Monday, September 13, 2021

Finding a Farmer in the 1950 US Census

None of my immigrant ancestors lived on a farm after arriving in the United States. Several in-laws were born on farms, but by 1950, they lived in cities. 

Still, I wanted to experiment with the super-useful "Unified Census ED Finder" on Steve Morse's One-Step page to locate someone living on a farm in 1950. 

Remember, we need the Enumeration District Finder before the 1950 US Census is indexed. Not being able to "search" by name, we're going to be browsing the Census by address, one page of one ED at a time, in search of ancestors. 

With cities and suburbs, that's not so difficult because we can narrow things down by including cross streets and back streets (see my earlier post here). Then we only have to browse pages of one ED (or perhaps two).

What about farm addresses? In the past, farms might get their mail via RFD, not listing a street address. Without an address or at least a specific street, the ED Finder can't help us narrow down the number of enumeration districts we'll have to browse. Time to experiment!

First step: Try to find the 1950 address

For my experiment, I chose Lyman Orchards in Middlefield, CT, which has been in the Lyman family since 1741. (I've visited the orchard in the past and enjoyed the sunflower maze, by the way.)

My reasoning: If the family's name is on the farm, I can more easily find the owner in a Census or other document. Luckily, the website has a timeline and indicates names of owners through the years. 

Checking for a 1940 US Census or WWII draft registration or a local phone or farm directory with the farm owner's name will help me guesstimate a 1950 address.

Very quickly, I found WWII draft registration cards for one of the owners, John Lyman, and his son. But no street address, only the town and county names.

In the 1940 US Census, the Lyman family was living on Center Street, no house number. John Lyman told the enumerator he had his own business, managing Lyman Farm. Also, the Census asked whether the address is a farm and the enumerator has written "yes." So now I'll try Center Street as a starting point for the ED Finder.

Next: Use ED Finder to narrow down browsing possibilities

In the Unified Census ED Finder (be sure it's set for 1950), I entered Connecticut as the state and Middlesex as the county. Middlefield wasn't listed as a town, so I chose "Other" and typed in Middlefield.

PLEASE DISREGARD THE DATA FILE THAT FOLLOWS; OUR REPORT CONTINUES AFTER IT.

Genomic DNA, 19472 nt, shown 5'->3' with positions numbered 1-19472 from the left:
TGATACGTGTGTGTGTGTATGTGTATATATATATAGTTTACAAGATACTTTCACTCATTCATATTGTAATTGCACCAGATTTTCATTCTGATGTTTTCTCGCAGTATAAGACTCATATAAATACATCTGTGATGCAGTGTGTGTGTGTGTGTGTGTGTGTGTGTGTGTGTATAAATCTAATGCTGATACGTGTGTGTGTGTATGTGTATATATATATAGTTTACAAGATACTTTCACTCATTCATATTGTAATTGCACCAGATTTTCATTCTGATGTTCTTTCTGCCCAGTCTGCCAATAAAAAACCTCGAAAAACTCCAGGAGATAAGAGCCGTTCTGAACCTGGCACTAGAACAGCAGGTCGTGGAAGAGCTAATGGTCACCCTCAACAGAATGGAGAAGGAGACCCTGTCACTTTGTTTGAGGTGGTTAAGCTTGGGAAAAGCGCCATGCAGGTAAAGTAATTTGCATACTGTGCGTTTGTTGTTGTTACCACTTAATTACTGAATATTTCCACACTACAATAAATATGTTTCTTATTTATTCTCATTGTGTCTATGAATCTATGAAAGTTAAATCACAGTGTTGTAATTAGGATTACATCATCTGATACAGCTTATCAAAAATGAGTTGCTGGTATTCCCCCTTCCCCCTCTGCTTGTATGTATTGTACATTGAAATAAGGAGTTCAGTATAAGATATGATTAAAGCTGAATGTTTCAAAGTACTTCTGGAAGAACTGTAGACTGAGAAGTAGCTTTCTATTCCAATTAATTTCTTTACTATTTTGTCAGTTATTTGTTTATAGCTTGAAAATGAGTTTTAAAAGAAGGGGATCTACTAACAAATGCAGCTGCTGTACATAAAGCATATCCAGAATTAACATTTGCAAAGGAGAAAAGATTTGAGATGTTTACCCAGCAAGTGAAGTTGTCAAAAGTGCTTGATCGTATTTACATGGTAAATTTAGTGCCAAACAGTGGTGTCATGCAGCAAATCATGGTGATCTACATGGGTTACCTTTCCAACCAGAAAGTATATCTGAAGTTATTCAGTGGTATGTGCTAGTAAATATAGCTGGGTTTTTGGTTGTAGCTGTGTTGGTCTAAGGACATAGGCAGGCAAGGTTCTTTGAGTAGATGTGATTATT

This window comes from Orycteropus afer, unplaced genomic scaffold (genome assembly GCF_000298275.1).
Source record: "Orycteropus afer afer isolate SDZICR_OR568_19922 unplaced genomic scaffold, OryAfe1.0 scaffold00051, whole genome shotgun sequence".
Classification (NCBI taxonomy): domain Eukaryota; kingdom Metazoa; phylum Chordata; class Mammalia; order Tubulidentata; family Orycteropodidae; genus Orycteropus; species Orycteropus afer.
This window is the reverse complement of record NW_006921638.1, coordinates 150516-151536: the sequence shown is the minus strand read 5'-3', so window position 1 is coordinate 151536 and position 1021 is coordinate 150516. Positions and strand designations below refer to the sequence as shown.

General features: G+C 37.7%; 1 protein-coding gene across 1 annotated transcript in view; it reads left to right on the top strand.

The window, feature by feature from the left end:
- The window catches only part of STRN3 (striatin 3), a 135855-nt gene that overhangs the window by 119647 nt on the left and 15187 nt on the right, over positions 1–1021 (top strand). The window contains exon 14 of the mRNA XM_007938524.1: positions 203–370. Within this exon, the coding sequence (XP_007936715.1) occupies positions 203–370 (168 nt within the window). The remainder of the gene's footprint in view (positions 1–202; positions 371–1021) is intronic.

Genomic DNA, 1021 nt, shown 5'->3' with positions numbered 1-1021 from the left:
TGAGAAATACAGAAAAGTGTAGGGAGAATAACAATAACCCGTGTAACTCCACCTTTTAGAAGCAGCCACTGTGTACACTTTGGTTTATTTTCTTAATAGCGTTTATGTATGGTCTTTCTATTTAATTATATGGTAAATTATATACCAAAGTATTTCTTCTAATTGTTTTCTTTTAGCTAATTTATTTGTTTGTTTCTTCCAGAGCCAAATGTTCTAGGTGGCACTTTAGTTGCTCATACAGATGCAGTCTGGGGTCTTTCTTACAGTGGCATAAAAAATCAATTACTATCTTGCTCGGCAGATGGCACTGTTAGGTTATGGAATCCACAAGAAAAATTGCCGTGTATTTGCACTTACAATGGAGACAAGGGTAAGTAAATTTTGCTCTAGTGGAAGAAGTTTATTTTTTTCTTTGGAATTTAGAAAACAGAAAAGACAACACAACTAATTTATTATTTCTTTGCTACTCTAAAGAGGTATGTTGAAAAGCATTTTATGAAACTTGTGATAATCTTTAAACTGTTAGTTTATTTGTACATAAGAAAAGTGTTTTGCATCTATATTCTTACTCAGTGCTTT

The result is shown at top. No streets available, but three possible EDs to browse.

But wait. See the words "More details" on a link to the right of the three ED numbers?

When I clicked, I saw this table of street boundaries. Helpful hints!

Looking for a better street address

Before I can narrow down the EDs, I still need to know where Center Street is in Middlefield. Consulting maps, I found it's no longer a street in that town, even though it may have been a street in 1950. 

NOTE: You may find this situation if your ancestors lived in rural areas. Some towns made an effort to provide both street names and house numbers so emergency services could find anyone if necessary. Having a street address also meant the tax collector could locate a particular property. Not all areas have street addresses, to this day. Also, street names do change from time to time, especially as areas become more developed.

I conducted an online search for "list of streets in Middlefield, CT" and came across this contemporary listing:

No Center Street listed. But there is a Lyman Road! Hmm.

I reread the history of Lyman Orchards and learned that the huge farmhouse was converted to a wedding venue 20+ years ago. The address today is: 5 Lyman Road. 

Evaluating ED details to narrow the focus

With that in mind, I'm evaluating the details of the three possible EDs for farmer John Lyman. Two seem to be focused on Middletown, which is adjacent to Middlefield. I pulled up a listing of contemporary streets in Middletown for comparison purposes.

Looking at the ED 4-41 details, Westfield and Camp are in the listing of streets I found in Middletown. So I'm not making 4-41 a priority. Butternut, Wadsworth, and Cross are also in the listing of streets in Middletown, this time for ED 4-42. Not making 4-42 a priority. Both of these EDs appear to be more focused on Middletown than Middlefield.

Therefore, my educated guess is that I'll find John Lyman and family in ED 4-31. That's the main ED for Middlefield town. Let's see what happens in April of 2022!

-- "On the farm" is Amy Johnson Crow's #52Ancestors challenge for week 37.

1 comment:

  1. Thank you for your post. I have farm families in Montgomery Co, Iowa and Merced Co, California to check. Both are so rural that a page-by-page browse won't be too bad.